Grant: $213,003 - National Institutes of Health - Aug. 20, 2009
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Award Description: 'Detrmine how Caicua modifies the course of SCA1 and to uncover the molecular functions of Ataxin1. ABSTRACT: Spinocerebellar ataxia type 1 (SCA1) is a neurodegenerative disorder caused by expansion of a CAG repeat that encodes glutamine in Ataxin-1. Our studies under the auspices of the parent grant have striven to shed light on the mechanisms of pathogenesis of this disorder and have yielded several key discoveries. First, glutamine-expanded Ataxin-1 interacts with its native partners to cause SCA1. Some of Ataxin-1’s native interactions are augmented by the glutamine expansion while others are decreased, i.e., there is both gain and loss of function. One of these native partners is Capicua, a transcriptional repressor; interactions with Capicua are among those the polyglutamine expansion impairs, and Capicua levels are decreased in the SCA1154Q/+ mice, a model of SCA1 that closely parallels the human disease. Another partner is an ataxin-1 paralog, Ataxin-1Like (Ataxin-1L), which resides in the Ataxin-1 native complex. We found that mice lacking Capicua die by three weeks of age and are neurologically impaired; similarly, mice lacking both Ataxin-1 and Ataxin-1Like die perinatally and are neurologically impaired. Moreover, loss of Capicua causes reduction in Ataxin-1 levels and loss of either Ataxin-1 or both Ataxin-1 and Ataxin-1L cause reduction of Capicua levels. These data led us to hypothesize that (a) Ataxin-1 and Capicua function in a protein complex and require each other for the functional integrity of the complex; (b) SCA1 pathogenesis involves partial loss of Ataxin- 1/Capicua complex function; and (c) Ataxin-1 and Capicua must regulate overlapping target genes and that pursuit of such targets will provide insight into Ataxin-1’s molecular activities in vivo. To test these hypotheses we propose to: (1) Study the effects of decreasing or increasing Capicua levels in the SCA1154Q/+ mice. To this end, we will utilize our existing Capicua+/- mice and a Capicua transgenic mouse that has elevated Capicua levels. We can thus determine whether decreasing Capicua levels worsens pathology and whether increasing Capicua levels mitigates disease; (2) Identify the targets regulated by the Ataxin- 1/Capicua complex by performing chromatin immunoprecipitation followed by sequencing (ChIP-seq) using antisera to Capicua in one experiment and to Ataxin-1 in a parallel experiment. We will then evaluate Ataxin- 1 and Capicua targets to identify any shared regulated genes. ChIP-seq data will also be coupled with gene expression data from Capicua null, Ataxin-1 null, & Ataxin-1; Ataxin-1L doubly null mice in order to determine the in vivo consequences of loss of target regulation. These studies will accelerate our understanding of SCA1 pathogenesis and will for the first time provide a handle on the in vivo molecular functions of Ataxin-1.'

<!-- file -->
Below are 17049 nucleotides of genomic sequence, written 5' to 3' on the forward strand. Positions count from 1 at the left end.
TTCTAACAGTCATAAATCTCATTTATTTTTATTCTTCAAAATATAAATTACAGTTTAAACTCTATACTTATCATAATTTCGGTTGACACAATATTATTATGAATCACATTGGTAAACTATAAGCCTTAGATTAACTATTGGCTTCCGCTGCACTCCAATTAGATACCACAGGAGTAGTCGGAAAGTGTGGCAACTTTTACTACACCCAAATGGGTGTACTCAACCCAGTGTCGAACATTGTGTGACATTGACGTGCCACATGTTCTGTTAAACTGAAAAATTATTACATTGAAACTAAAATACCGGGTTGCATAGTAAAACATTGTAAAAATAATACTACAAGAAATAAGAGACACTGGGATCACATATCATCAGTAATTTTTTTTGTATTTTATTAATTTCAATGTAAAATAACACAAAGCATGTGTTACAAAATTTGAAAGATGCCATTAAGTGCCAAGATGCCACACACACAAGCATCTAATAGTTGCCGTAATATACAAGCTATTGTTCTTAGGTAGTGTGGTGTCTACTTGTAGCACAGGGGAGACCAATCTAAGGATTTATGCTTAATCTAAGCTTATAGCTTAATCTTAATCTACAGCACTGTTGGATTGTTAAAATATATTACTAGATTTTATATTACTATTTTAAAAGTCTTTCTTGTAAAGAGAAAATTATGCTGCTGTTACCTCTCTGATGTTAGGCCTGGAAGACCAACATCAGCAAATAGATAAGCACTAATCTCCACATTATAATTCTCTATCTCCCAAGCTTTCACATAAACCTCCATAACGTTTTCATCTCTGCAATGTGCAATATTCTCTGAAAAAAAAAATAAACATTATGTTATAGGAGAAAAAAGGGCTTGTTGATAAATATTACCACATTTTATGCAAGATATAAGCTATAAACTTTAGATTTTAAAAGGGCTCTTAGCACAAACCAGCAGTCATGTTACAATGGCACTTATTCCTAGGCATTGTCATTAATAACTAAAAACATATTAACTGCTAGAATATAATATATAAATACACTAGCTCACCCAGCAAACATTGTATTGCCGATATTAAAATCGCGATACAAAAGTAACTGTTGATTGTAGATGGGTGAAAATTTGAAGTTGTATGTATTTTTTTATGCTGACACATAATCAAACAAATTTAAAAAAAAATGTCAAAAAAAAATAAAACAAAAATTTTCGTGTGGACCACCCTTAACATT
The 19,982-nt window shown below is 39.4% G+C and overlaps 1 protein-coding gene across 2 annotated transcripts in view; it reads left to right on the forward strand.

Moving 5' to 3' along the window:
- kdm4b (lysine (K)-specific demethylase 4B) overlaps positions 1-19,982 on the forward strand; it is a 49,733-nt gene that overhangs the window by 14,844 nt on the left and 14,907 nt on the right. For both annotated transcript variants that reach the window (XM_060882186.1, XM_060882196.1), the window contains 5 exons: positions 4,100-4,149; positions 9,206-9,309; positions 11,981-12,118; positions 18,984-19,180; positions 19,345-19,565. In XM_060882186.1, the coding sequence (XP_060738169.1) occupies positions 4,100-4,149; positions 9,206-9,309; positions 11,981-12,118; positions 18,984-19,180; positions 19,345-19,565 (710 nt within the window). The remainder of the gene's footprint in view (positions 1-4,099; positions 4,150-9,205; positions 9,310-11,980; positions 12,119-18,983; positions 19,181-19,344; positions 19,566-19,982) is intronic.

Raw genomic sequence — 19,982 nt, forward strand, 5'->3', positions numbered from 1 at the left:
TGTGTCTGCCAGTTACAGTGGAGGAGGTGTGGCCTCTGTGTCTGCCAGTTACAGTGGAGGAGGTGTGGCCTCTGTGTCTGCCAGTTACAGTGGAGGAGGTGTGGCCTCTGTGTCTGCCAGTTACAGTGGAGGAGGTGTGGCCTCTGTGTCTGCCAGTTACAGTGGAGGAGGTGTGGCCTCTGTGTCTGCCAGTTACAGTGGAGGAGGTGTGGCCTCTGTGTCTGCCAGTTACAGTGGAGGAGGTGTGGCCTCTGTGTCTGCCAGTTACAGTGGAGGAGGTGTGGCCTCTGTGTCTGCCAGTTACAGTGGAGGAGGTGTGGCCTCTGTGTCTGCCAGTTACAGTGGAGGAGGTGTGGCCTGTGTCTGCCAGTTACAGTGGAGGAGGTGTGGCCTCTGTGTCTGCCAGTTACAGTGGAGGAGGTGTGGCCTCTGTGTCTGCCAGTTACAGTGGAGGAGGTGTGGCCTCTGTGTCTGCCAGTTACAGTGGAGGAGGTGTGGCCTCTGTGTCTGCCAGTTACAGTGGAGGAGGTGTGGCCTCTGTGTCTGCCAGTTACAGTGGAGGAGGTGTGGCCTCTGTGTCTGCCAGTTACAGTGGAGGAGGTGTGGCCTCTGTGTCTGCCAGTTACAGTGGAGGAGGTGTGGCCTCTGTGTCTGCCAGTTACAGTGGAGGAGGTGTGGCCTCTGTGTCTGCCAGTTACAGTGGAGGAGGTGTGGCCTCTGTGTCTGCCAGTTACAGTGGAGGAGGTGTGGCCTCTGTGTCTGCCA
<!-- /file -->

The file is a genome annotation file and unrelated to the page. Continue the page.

Project Description: As defined in the Award Description field
Jobs Summary: Postdoctoral Associate Performs responsible research work of a complex nature that requires planning, completing, and occasionally supervising limited research projects in accordance with general plans approved by the supervisor. (Total jobs reported: 1)
Project Status: Less Than 50% Completed
This award's data was last updated on Aug. 20, 2009. Help expand these official descriptions using the wiki below.